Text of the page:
Feels like an Arby’s Night, Vol. 2

Posted by Steve

Yesterday was the deadline to offer arbitration to free agents, and the Brewers decided not to offer arbitration to any of theirs.  Not offering to Jason Kendall, Braden Looper and David Weathers makes perfect sense.  Mike Cameron is a different story; he has value and probably could have been traded if he accepted.  I can still understand it though, because that would have probably been around $10 or 12 million, so it’s somewhat risky.  The one I can’t understand at all though is why they didn’t offer arbitration to Felipe Lopez.

There was no reason not to offer Lopez arbitration.  There was almost no chance he’d accept it; he’ll turn his best season of his career into a multi-year deal somewhere.  Offering him arby wouldn’t have even deterred a team from signing him anyway because he’s only a Type B free agent, meaning the signing team wouldn’t have to forfeit their own draft pick.  The Brewers would have just received an extra second round pick.

Even if Lopez had somehow accepted arbitration, it’s not like his contract would have been dead money.  Lopez made $3.5 million in 2009, so through arbitration he’d be around 4.5 or 5.  That’s not all that much for a productive second baseman.  Lopez could have been kept for insurance at second base and served as a utility player playing 3-5 times a week at various positions.  Or if they ended up not needing him, he could have just been traded.  Rickie Weeks is returning from a serious wrist injury, which incidentally is the second of his career.  The Brewers must feel good about him coming back at 100%.  They’d have to to make this move.

Lopez will almost certainly sign a multi-year deal, which means he’d have declined arbitration.  Really, this is just throwing away a free draft pick.  What really doesn’t make sense is why the Brewers traded for Lopez in the first place if they weren’t going to offer him arbitration after the season.  Knowing this, I’d have just as soon not made the trade had Casey McGehee play second.  At least that would have opened up third for Mat Gamel.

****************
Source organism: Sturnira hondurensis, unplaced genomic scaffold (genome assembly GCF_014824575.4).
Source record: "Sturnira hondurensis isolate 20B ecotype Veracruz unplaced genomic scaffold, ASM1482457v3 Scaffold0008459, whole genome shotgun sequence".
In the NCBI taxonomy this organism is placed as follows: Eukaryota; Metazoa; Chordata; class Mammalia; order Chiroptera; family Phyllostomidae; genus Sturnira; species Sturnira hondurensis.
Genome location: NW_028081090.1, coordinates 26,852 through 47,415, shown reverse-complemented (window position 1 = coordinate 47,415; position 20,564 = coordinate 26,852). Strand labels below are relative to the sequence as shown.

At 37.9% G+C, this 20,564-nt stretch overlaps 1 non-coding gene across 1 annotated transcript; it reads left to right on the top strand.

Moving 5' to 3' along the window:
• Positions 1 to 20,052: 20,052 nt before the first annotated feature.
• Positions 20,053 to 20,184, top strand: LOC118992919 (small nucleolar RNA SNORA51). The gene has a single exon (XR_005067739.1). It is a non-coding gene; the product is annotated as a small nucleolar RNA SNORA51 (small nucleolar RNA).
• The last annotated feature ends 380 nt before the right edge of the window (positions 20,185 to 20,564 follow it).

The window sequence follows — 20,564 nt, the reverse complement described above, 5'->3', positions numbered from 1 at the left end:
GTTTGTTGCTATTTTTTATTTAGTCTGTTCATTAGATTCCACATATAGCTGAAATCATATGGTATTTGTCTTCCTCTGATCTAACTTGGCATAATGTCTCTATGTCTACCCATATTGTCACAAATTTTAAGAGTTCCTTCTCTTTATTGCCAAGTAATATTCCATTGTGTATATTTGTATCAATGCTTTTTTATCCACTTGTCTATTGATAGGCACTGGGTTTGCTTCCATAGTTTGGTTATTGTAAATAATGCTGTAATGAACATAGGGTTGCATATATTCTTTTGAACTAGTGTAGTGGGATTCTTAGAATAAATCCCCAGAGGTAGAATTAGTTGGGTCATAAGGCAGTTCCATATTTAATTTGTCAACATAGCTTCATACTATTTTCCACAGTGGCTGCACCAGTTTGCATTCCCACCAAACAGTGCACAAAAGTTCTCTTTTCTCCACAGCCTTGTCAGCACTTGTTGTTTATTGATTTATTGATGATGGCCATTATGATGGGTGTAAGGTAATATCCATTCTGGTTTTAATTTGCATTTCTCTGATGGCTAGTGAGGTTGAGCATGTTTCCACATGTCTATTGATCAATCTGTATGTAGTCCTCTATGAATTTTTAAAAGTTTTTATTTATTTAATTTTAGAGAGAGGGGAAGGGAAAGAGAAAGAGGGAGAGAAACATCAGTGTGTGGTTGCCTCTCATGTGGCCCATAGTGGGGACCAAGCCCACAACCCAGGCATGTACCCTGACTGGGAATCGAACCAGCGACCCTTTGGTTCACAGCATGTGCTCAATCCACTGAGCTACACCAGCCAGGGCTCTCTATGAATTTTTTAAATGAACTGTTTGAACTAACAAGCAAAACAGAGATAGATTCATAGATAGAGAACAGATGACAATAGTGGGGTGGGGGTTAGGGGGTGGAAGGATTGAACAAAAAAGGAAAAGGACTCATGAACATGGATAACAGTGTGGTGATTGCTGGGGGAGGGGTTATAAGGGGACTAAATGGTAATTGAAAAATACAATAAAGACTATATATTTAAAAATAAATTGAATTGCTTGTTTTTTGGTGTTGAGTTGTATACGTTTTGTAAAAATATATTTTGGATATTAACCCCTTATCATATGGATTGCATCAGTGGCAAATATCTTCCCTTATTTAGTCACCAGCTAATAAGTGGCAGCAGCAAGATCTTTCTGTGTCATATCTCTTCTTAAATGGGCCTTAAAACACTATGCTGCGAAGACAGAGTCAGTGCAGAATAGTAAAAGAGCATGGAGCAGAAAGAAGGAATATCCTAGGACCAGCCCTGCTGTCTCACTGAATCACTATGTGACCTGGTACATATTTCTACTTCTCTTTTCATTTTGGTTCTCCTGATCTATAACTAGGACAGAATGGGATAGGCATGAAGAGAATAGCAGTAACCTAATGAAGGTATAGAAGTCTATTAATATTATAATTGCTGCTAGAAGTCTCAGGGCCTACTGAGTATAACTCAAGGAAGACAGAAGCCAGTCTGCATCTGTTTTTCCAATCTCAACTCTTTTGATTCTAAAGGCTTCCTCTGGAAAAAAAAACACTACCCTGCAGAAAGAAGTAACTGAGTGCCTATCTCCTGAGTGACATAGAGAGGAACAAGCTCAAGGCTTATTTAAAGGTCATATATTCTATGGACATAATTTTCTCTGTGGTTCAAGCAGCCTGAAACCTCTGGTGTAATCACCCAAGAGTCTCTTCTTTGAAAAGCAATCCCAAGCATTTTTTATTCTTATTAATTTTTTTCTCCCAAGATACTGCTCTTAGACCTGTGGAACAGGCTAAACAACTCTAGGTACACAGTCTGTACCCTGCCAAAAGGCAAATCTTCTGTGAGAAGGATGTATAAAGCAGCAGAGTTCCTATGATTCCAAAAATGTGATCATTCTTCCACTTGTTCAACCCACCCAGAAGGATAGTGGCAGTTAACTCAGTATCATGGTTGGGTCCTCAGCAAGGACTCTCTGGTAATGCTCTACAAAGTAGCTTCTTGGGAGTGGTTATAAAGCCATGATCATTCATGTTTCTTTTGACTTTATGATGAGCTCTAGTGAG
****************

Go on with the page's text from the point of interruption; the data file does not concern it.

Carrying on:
Moving on to the rest of baseball.  Lopez was surprising, but some of the other players who were not offered arbitration were even more surprising.  Rich Harden, Randy Wolf, Jon Garland and Doug Davis were all not offered arbitration.  Harden is surprising, but I suppose with his injury history there’s a chance he might not get a multi-year deal.  I still expect him to sign for at least two years, though.  Wolf is the really shocking one.  He’s durable and effective.  There’s no way he does not garner a multi-year deal.  Wolf is a Type A and would have netted the Dodgers two high draft picks.  Total blunder by the Dodgers.

Of course, the bright side of this is if the Brewers want to sign one of these starters, it won’t cost them a draft pick.

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4 responses to “Feels like an Arby’s Night, Vol. 2

  1. Is there any reason to think that the no offer of arbitration was meant as a “good karma” move to impress Scott Boras for later transactions (prince fielder extension), without arbitration Lopez’s value has gone up leaving him the potential to make even more money now that teams do not have to give up a second round draft pick

  2. That would be a possibility, except within the last couple years the compensation rules have changed. Teams no longer need to surrender their pick to sign a Type B free agent. It’s only for a Type A now. Here’s a quick rundown of the rules.

    http://www.mlbtraderumors.com/2008/07/free-agent-comp.html

    That’s why this move really doesn’t make sense to me. Lopez’s Type B status wouldn’t have costed a team any pick to sign him.

  3. Gonna be honest: didn’t even read the post. After I saw the title I kept replaying that episode over and over again in my mind.

    “You got a question…you ask the Eight Ball!”

  4. I also just combined several episodes together in my mind with that Eight Ball quote.

    “No man! Not the gas!”

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